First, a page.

William Inge’s classic Bus Stop was written in the mid-fifties and at The Gallery Players’ production everything right down to set designer Edward Morris’ bread box and costume designer Meredith Neal’s use of horn-rimmed glasses reflect that awww-shucks time period. But even if director Heather Siobhan Curran had decided to take a little creative license and move the whole thing up to 2009, the plot wouldn’t allow it … for one very simple reason. In the middle of the night when a bus must pull into a roadside diner due to bad weather, instead of people sitting off to the side, watching Dr. Horrible’s Sing-Along Blog on hulu.com, checking their emailing from their Android, updating their FaceBook profiles, Twittering about how boring it is to be stuck in the middle of nowhere, or even just (yawn) listening to their iPod, they actually talk to each other. Sooooooo last century.
The last time I had all the time in the world to tell my life story in a no-distractions-allowed environment was when I was on a jury back in 1992; after 3 weeks I knew all about how Con Edison worked, the entire contents of a bachelor’s refrigerator, heard Vietnam War stories from a vet, and discussed the Torah with a rabbinical student. These were fascinating stories; but they came out slowly and over the course of weeks. The characters of Bus Stop just have the one night …
Front and center in this story are Grace (Annie Paul) and Elma (Rebecca Dealy), two waitresses pulling the night shift at the diner. Grace is in her 40s and has been married a while; she’s wise in a way you become when the whole world passes in front of you one bus at a time, stopping in for a bit on the way to “somewhere else”. Elma, on the other hand, is just a kid … so Grace gets to know more around her, gets to be the one who’s seen it all and done it all, gets to be the sage one with the world weary advice and the experience. But in one night, Elma’s about to learn that there is a whole other world out there, things her 17 year old self didn’t know existed, and things her great friend Grace wasn’t so aware of either. When the sheriff, Will (Brad Thomason) stops by to tell them that the roads are closed and they’re about to get a bus-load of visitors both Grace and Elma get excited for different reasons.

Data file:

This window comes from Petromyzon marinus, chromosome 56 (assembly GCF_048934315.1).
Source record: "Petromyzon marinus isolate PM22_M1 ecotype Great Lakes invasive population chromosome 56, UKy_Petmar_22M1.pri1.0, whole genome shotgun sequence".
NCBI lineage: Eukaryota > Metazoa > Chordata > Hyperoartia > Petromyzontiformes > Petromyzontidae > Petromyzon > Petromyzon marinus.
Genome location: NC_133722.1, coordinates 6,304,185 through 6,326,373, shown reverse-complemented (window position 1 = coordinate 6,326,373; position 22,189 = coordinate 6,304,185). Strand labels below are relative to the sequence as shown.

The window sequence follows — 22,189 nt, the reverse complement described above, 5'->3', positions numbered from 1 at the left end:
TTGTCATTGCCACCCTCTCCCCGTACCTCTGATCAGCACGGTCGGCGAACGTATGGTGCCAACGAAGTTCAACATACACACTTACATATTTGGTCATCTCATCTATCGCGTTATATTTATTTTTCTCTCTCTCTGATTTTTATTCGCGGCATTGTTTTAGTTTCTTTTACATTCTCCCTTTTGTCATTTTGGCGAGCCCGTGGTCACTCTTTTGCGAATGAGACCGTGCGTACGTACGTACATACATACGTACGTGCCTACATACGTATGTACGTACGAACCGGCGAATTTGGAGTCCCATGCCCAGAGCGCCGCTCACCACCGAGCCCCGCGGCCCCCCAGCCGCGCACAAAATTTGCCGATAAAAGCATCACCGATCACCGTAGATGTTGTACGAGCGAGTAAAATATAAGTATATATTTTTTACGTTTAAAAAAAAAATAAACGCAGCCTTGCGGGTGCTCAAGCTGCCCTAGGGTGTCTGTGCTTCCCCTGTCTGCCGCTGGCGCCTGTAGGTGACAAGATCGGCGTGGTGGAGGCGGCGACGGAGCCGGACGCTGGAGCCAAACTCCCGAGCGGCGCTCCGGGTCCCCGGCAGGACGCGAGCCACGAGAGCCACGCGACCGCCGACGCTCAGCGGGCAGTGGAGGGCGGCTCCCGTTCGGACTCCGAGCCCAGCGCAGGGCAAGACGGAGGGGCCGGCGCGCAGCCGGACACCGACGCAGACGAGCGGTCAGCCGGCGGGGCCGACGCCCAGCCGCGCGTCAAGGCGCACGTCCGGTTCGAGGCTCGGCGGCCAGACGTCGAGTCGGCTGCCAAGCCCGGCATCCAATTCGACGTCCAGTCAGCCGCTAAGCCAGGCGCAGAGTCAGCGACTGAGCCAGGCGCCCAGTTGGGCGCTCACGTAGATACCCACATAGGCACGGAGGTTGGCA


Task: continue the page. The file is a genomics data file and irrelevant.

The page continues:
Grace, it seems, has a little flirtation going on with Carl, the Bus Driver (Justin Herfel). And of course Elma’s just grateful for the extra company. And what company it turns out to be — a seemingly distinguished “Dr.” Lyman (John Blaylock) who immediately takes a shine to the young waitress and woos her with poetry, charm and alcohol fueled bravado. Also swept into the little diner is 19 year old Cherie (Alisha Spielmann) a self-proclaimed chanteuse who is being abducted by an amorous and insistent young cowboy, Bo (Brad Lewandowski), who means to take her to his ranch in Montana and make her his wife. He is accompanied by his fellow cowboy, Virgil (Shawn Parsons).
Throughout the night everyone starts parceling out little pieces of themselves, some just to pass the time, some to persuade, some to detract, some to see how far they can get. Sometimes there’s an ulterior motive, sometimes there’s no motive at all, and some times things just slip out by accident. What starts to happen is we see that everyone isn’t as different as they seemed originally; at first Elma and Cherie seemed worlds apart but on closer inspection they’re only 2 years different in age, and throughout the night they’re both being pursued aggressively. While Bo may be brutish in his approach, throwing Cherie over his shoulder at times and stumbling through his words, Dr. Lyman is no less aggressive as he tries to convince Elma to meet him in Topeka for a symphony. His words may be smooth, his manner may be suave, but underneath he’s exactly the same as Bo, and even a bit worse. One man runs after his woman like a crashing cymbal, the other quietly loops around her like a fluttering harp, but in the end they both expect these women to be taken for a song.
One of the most charming parts of the play comes mid-way when, after Grace and Carl have both seemingly disappeared on different errands (but have met up in Grace’s apartment over the diner), Elma decides to pass the time (and break the tension) by having everyone perform in a Judy Garland/Mikey Rooney “Hey! Let’s put on a floor show!” type of way. Her enthusiasm is delightful and her desire to bring everyone’s talent to the table is done with joy and sincerity. Under Ms. Curran’s direction what easily could have been hokey and meandering turned the energy up a notched and drew the audience closer to these characters.
Still, little floor show or not, all those hours spent in close quarters with nothing to do but examine your own life and your relationship to others can drive you a little crazy, and eventually everyone has their breakdown. But this is, after all 1955, and their individual breakdowns lead to breakthroughs; this is an old fashioned story with an old fashioned set up, arch and resolution … by the time the bus can get moving again everyone’s made up their minds about whatever it was that was bothering them at the start and everyone somehow gets themselves resolved to the right path.
This great play will be running for a few more performances and no matter which one you catch, you’re welcome to join Michael Pressman, director of the recent Broadway revival of Inge’s Come Back, Little Sheba, who will be participating in a panel discussion at the end of the final show. Do yourself a favor, pull off to the side of the road and take a break at this Bus Stop.
Remaining Performance Schedule
Thu. March 26th 8 pm, Fri. March 27th 8 pm, Sat. March 28th 2 pm – matinee, Sat. March 28th 8 pm, Sun. March 29th 3 pm – matinee/panel discussion following
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